Aging is characterized by decreasing physiological integration, reduced function, loss of resilience and increased risk of death. Paradoxically, although women live longer, they suffer greater morbidity particularly late in life.
These sex differences in human lifespan and healthspan are consistently observed in all countries and during every era for which reliable data exist.
While these differences are ubiquitous in humans, evidence of sex differences in longevity and health for other species is more equivocal. Among fruit flies, nematodes and mice, sex differences in lifespan vary depending on strain and treatment.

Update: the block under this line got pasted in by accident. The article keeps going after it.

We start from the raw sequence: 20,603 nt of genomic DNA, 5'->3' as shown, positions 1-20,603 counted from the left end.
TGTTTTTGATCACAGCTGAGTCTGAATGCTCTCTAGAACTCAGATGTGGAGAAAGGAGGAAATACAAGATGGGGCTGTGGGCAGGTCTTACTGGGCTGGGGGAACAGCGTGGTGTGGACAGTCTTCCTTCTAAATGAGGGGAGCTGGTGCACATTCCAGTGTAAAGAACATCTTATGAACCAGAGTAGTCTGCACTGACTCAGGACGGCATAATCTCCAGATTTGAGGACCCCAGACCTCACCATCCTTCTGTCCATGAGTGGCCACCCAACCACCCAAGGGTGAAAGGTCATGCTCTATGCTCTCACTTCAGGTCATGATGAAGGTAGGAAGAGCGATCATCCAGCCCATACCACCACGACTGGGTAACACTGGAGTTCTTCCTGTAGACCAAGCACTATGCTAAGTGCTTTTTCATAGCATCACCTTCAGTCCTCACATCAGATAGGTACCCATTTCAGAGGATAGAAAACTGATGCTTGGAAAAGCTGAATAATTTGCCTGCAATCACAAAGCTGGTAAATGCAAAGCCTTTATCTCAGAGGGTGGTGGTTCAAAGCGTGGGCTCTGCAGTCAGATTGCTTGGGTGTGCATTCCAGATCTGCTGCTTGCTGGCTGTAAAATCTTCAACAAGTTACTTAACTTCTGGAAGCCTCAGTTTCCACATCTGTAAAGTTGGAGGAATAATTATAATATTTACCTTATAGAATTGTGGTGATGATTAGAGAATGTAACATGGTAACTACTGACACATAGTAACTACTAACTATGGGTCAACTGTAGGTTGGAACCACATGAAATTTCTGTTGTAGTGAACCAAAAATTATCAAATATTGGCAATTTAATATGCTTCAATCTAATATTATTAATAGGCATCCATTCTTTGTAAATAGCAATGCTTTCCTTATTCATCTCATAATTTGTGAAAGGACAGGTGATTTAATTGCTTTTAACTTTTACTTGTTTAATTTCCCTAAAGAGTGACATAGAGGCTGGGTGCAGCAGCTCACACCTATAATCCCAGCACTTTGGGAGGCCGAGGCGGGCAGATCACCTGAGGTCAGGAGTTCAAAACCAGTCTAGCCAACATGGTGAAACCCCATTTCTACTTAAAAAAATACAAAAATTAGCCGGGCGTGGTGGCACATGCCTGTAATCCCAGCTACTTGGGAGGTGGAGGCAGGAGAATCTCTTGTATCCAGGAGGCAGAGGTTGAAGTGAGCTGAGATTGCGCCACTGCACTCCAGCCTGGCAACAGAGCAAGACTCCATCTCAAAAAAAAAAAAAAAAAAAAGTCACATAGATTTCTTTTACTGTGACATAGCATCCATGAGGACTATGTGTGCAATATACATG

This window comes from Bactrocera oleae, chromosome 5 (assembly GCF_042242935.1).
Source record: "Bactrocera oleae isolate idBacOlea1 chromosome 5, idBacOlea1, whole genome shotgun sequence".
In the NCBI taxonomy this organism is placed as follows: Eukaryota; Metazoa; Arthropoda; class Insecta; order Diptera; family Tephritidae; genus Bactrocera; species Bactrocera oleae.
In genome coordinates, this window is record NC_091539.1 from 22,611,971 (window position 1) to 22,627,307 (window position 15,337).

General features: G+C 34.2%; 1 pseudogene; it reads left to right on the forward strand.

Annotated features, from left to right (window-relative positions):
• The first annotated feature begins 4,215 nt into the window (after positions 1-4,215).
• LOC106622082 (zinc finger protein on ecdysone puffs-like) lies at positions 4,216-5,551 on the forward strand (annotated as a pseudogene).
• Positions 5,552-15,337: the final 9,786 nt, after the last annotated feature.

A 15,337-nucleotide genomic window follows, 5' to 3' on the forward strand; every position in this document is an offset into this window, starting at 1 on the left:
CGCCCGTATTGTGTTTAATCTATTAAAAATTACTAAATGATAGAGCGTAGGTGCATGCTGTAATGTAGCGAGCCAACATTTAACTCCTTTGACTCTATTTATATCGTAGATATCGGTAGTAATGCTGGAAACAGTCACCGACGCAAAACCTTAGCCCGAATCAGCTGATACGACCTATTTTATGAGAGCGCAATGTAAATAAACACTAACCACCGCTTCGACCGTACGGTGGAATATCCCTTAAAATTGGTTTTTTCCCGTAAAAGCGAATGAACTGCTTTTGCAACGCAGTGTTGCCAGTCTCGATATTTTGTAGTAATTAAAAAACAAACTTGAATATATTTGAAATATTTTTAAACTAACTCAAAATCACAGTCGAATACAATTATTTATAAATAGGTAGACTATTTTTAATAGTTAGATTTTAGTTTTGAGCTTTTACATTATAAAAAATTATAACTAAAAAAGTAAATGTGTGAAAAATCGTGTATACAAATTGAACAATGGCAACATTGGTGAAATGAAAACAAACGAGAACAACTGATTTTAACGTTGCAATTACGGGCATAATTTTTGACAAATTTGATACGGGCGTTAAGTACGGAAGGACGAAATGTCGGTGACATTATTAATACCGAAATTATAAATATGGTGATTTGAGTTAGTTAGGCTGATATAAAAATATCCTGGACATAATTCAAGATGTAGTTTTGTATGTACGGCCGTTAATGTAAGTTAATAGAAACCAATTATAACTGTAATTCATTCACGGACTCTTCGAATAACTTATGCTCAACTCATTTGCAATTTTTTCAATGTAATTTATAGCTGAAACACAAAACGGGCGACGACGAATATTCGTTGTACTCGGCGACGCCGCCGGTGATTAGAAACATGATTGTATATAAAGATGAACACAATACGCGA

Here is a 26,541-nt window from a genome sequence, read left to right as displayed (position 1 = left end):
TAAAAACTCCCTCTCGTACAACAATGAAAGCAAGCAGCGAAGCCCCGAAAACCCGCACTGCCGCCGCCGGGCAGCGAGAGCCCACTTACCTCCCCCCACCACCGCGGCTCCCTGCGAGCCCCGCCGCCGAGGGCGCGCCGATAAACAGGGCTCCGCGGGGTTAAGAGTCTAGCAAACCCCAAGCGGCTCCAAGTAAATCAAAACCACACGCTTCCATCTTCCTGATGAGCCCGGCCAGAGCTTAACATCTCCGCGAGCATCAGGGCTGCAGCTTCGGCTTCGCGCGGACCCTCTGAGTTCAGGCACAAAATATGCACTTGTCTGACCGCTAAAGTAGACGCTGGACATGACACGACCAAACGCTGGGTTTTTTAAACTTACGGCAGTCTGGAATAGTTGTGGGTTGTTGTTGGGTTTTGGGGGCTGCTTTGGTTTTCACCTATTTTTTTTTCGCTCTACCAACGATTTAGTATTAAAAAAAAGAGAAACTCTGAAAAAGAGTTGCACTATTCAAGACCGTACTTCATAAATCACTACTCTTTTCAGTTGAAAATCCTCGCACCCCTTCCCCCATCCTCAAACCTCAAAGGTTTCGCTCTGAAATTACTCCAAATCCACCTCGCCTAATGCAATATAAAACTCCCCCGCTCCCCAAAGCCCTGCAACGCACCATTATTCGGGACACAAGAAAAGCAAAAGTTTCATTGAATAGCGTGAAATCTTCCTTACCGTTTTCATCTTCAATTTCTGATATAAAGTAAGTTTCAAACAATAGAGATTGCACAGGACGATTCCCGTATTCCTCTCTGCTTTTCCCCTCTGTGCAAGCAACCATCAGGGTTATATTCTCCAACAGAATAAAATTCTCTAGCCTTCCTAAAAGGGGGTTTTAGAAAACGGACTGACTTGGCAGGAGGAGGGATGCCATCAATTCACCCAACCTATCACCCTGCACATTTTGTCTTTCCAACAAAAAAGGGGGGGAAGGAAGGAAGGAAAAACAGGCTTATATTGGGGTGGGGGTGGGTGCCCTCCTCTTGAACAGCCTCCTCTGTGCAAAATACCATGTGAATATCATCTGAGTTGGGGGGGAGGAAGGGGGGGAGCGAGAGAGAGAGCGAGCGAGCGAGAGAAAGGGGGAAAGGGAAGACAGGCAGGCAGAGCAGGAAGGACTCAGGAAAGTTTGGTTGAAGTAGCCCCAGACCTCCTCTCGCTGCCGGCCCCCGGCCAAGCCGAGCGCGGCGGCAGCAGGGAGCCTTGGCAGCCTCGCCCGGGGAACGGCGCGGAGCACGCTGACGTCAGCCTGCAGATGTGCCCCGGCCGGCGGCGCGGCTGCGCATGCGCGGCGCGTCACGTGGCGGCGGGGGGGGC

In this review, we focus on sex differences in age-related alterations in DNA damage and mutation rates, telomere attrition, epigenetics, and nuclear architecture.
We find that robust sex differences exist, for example the higher incidence of DNA damage in men compared to women, but sex differences are not often conserved between species.
For most mechanisms reviewed here, there are insufficient data to make a clear determination regarding the impact of sex, largely because sex differences have not been analyzed. Overall, our findings reveal an urgent need for well-designed studies that explicitly examine sex differences in molecular drivers of aging.